In the latest issues of Wired, Clive Thompson writes:
Books are the last bastion of the old business model—the only major medium that still hasn't embraced the digital age. Publishers and author advocates have generally refused to put books online for fear the content will be Napsterized. And you can understand their terror, because the publishing industry is in big financial trouble, rife with layoffs and restructurings. Literary pundits are fretting: Can books survive in this Facebooked, ADD, multichannel universe?
To which I reply: Sure they can. But only if publishers adopt Wark's perspective and provide new ways for people to encounter the written word. We need to stop thinking about the future of publishing and think instead about the future of reading.
Every other form of media that's gone digital has been transformed by its audience. Whenever a newspaper story or TV clip or blog post or white paper goes online, readers and viewers begin commenting about it on blogs, snipping their favorite sections, passing them along. The only reason the same thing doesn't happen to books is that they're locked into ink on paper.
Release them, and you release the crowd.
I hope every publisher in the world reads Thompson’s article and breaks out of the old, archaic ways of publishing and marketing books.
Most publishers still don’t get it. Sure, they’ll publish a chapter or two online. Maybe even make slick trailers to get some hype. But only one publisher that I’m aware of allows the entire content of their books to be published online. Publishing entire novels online and giving people a chance to share that content or hype it on social networking sites is, as far as I know, unheard of.
Yet there’s never been a better way to market books to people then the Internet. Posting an entire book online and providing a way for others to share or highlight portions of that content on Facebook, Myspace, Twitter, GoodReads, Shelfari, and other sites is a great way to build an audience and SELL books.
In an industry that suffering from cutbacks and lagging book sales, publishers worry about losing books sales if they post the content online.
Guess what? They won’t.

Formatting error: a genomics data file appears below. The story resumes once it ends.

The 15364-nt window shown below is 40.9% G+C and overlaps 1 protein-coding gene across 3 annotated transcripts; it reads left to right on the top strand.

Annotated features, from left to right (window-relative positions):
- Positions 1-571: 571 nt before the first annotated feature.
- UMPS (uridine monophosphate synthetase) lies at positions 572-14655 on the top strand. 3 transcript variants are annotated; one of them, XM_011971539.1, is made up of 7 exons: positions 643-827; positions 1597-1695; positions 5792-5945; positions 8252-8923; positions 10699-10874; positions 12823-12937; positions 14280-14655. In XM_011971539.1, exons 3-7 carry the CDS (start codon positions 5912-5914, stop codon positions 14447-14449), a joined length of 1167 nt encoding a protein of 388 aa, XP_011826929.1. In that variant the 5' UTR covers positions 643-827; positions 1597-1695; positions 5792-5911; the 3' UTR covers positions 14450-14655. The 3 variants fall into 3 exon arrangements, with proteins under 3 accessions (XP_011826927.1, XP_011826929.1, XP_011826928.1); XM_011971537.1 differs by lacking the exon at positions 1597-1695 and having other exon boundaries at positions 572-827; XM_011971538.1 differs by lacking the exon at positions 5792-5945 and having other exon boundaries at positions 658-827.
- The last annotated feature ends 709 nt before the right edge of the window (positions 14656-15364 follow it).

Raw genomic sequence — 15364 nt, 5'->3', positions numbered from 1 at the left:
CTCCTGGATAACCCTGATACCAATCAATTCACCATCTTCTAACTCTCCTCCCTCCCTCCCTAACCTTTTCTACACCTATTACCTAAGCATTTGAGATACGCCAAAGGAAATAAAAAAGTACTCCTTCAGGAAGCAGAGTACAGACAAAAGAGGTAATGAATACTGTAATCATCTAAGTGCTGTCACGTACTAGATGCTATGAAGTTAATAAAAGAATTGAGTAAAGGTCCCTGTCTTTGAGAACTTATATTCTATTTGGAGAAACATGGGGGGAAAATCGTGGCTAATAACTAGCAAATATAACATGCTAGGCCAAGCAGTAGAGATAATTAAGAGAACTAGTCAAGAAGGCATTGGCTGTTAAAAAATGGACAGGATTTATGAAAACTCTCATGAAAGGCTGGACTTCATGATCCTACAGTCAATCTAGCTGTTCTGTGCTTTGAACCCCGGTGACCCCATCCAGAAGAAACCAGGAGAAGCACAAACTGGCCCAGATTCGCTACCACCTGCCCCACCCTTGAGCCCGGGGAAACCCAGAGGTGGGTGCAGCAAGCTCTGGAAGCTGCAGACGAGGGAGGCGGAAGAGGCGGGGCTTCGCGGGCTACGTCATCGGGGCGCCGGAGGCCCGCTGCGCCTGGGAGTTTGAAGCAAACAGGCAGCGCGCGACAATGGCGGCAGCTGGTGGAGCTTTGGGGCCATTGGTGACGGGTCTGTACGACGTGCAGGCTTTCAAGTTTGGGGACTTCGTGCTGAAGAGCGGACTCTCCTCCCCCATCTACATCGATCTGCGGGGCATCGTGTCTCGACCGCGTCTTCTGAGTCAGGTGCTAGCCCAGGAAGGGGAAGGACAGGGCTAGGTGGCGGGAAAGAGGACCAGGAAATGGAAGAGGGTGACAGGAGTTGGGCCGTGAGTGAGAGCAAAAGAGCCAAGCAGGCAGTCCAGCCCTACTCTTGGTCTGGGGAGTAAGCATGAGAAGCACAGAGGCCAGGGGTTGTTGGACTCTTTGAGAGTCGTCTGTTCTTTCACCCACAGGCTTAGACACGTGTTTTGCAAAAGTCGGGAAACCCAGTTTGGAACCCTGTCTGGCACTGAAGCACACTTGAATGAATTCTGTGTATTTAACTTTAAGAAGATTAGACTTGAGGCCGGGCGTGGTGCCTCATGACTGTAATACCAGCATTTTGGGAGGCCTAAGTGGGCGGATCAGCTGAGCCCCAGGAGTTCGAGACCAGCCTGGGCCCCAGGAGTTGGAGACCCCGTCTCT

They’ll actually sell more books because more people will be exposed to it. I’m willing to bet they’ll even find a market for some of their books that they didn’t know existed before.
You're far more likely to hear about a book if a friend has highlighted a couple brilliant sentences in a Facebook update—and if you hear about it, you're far more likely to buy it in print. Yes, in print: The few authors who have experimented with giving away digital copies (mostly in sci-fi) have found that they end up selling more print copies, because their books are discovered by more people.
Still publishers wring their hands when they think about posting the entire conents of their books online. "What about Napster?” they say. “It almost bankrupted the record industry.”
Here’s the dirty little secret of the free online music days: CD sales actually rose during the heyday of free digital music. That’s right. People bought more music because they had a chance to sample it first. Musicians who would have languished in obscurity suddenly found an audience because more people heard about it.
Instead of embracing the new technology and trying to find a way to share music and make money from it (like creating slick online stores where people could by songs and albums), the record companies sued the hell out of everyone they could think of. Instead Apple came in and filled the gap and turned their company around. Now Apple is raking in billions of dollars that could have gone straight to the record companies and musicians if they had embraced technology instead of fought it.
Right now publishers are in a unique position to develop technology that allows people to read books, share portions of the content on their websites or social networking sites, allow readers comments and feedback, and link to places where their books can be bought. Something akin to Google books, only on steroids.
And for the record, I have no problem taking my just completed novel and working with a publisher to post the entire contents online for people to read. As far as far as I’m concerned, it will not only help me sell more print copies but give me a chance to see who the book really resonates with. My guess is that, like my memoir, Room for Two, I’ll discover a completely underserved market that is hungry for its contents.
The challenge is finding a publisher who’s willing to be the vanguard and embrace the digital revolution that has consumed the rest of the world.